Take malnutrition, for example. We've all seen pictures of suffering children who are barely more than skeletons, but may not have realized that contamination from poop causes the very diarrhea that makes them malnourished.  Similarly, the bloated bellies we're familiar with in the media comes from parasitic worms found in feces.

Poor sanitation also serves as a catalyst for malaria, as mosquitoes use public toilets, ditches, and other stagnant water as breeding grounds.  Malaria will only be defeated using a combination of methods, but maybe the Bill & Melinda Gates Foundation--which has made great progress by distributing nets, producing insecticides and researching a vaccine--could take a tip from Ghana, where they fought malaria by addressing sanitation.

As we take this day to honor those living with HIV/AIDS, it's important to remember that everything is connected.  To use some simple examples, if the water you're using to take your pills also gives you a good dose of hepatitis B, typhoid or giardia, is it still going to prolong your life?  There are many more long-lasting connections, and I encourage you to take a look at the IRC International Water and Sanitation Centre for a number of informative articles on the topic.  The video below, by South Africa's Water Research Commission and Mvula Trust, follows a home healthcare worker in South Africa explaining why water/sanitation are crucial to addressing HIV/AIDS there. (Note that, although they address the notion that water, sanitation and hygiene all play a key role, water is the main feature.)

http://video.google.com/videoplay?docid=3208436755448175571#

Wishing you health this World AIDS Day, and as always, peaceful pooping.

The Puru

Happy Global Handwashing Day!

Did you know that washing your hands with soap is one of the most cost-effective health care solutions on the planet?  Though nasty germs are everywhere, the ones on your hands can come into contact with (and thus spread disease through) innumerable other objects, eventually gaining access into your body when you scratch a small cut, rub your eyes or eat with your fingers.  Indulging in soapy, foamy, wet goodness all over your hands, between your fingers and under your nails (washing for at least 20 seconds) can drastically reduce the rate of infection, keeping adults at work, children in school, and all of us feeling productive, prosperous and happy.  Isn't that grand?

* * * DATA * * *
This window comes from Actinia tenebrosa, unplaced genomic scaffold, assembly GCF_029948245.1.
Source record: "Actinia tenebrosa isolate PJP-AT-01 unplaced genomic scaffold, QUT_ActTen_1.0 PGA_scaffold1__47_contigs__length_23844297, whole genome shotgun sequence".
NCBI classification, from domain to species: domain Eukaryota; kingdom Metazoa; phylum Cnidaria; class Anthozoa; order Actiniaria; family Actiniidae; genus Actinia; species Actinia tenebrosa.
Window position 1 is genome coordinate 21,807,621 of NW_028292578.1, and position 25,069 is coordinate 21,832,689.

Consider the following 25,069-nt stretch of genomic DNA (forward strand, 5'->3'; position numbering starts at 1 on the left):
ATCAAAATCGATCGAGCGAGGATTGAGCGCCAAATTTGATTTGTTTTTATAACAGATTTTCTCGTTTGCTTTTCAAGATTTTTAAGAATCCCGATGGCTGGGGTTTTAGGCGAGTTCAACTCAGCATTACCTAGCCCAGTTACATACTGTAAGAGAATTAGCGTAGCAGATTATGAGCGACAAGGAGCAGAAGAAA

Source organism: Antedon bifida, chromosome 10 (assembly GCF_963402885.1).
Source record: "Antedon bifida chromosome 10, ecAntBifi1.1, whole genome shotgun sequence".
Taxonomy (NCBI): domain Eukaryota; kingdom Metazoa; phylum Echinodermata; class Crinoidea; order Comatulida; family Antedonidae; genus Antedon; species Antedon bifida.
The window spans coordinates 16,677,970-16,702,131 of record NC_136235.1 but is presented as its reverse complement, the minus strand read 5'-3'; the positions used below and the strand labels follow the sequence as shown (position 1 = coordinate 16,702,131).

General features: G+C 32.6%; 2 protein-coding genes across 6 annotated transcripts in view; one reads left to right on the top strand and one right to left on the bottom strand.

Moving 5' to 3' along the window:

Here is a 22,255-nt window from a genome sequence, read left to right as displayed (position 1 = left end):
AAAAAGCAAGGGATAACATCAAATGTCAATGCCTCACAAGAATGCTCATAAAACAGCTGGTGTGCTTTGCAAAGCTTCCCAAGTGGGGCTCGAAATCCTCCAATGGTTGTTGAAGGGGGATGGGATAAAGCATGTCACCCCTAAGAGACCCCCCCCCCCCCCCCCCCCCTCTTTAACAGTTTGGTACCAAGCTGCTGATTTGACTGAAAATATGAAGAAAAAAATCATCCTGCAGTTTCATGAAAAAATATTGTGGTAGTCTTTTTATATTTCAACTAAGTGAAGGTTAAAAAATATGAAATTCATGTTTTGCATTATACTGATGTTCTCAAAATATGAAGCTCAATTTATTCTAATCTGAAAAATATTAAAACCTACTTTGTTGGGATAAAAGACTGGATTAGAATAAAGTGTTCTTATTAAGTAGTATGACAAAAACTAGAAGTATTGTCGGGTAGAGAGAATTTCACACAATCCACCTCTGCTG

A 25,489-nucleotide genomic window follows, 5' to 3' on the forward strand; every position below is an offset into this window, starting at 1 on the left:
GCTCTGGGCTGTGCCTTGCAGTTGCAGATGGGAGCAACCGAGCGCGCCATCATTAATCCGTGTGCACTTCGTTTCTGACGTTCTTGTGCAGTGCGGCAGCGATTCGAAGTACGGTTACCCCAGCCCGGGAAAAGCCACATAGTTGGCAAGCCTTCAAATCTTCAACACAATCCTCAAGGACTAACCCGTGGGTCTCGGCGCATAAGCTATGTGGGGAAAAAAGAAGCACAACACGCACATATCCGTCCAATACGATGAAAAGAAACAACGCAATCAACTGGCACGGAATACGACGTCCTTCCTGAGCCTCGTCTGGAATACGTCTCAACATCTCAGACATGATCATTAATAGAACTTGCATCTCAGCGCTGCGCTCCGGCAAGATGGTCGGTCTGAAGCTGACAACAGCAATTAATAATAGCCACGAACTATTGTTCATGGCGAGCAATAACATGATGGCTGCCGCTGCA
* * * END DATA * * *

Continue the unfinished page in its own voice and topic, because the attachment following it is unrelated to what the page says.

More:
Unfortunately, for much of the developing world, there's a lot more at stake than a missed day at school.  According to UNICEF figures, close to 29,000 children under the age of five die every day from preventable causes.  That's 21 children each minute whose lives are lost to diarrhea, respiratory illnesses (pneumonia), malaria and many other dreadful illnesses that could be kept at bay through fairly simple means.  While some of these challenges are best met with vaccines and medicines, one pump of soap and a little bit of water is incredibly effective at stopping the spread of typhoid, cholera, giardia and infections--especially when done habitually after using the toilet.  (For more exact statistics, see the Handwashing Fact Sheet).

Before you put away that celebratory champagne, remember that today also happens to be Blog Action Day 2010: Water, sponsored by Change.org.  (I am happy to be posting today as a part of that.)  While every man, woman and child has the right to clean drinking water, it's important to note that "clean water" is often a euphemism that really means "poop-free water."  Every gram of feces can contain 10 million viruses and one million bacteria, so when people don't have toilets and poop gets in their water, or when they use the toilet but don't wash their hands with soap, it only takes a little bit to cause big trouble.

Water is the stuff of life; it sustains us, cleanses us, it's what we're mostly made of.  On a day like today, I encourage you to take a moment and acknowledge how lucky we are to turn on the tap and drink without fear.  If you can take a long shower, a hot bath, or flush a toilet, know that you might have it better than most of the world.  So go out there, indulge in what we've got--use the bathroom freely, wash your hands with relish, and eat messy finger foods.  With our thoughts, our donations, and our signatures on the petition line, soon the rest of the world will join us.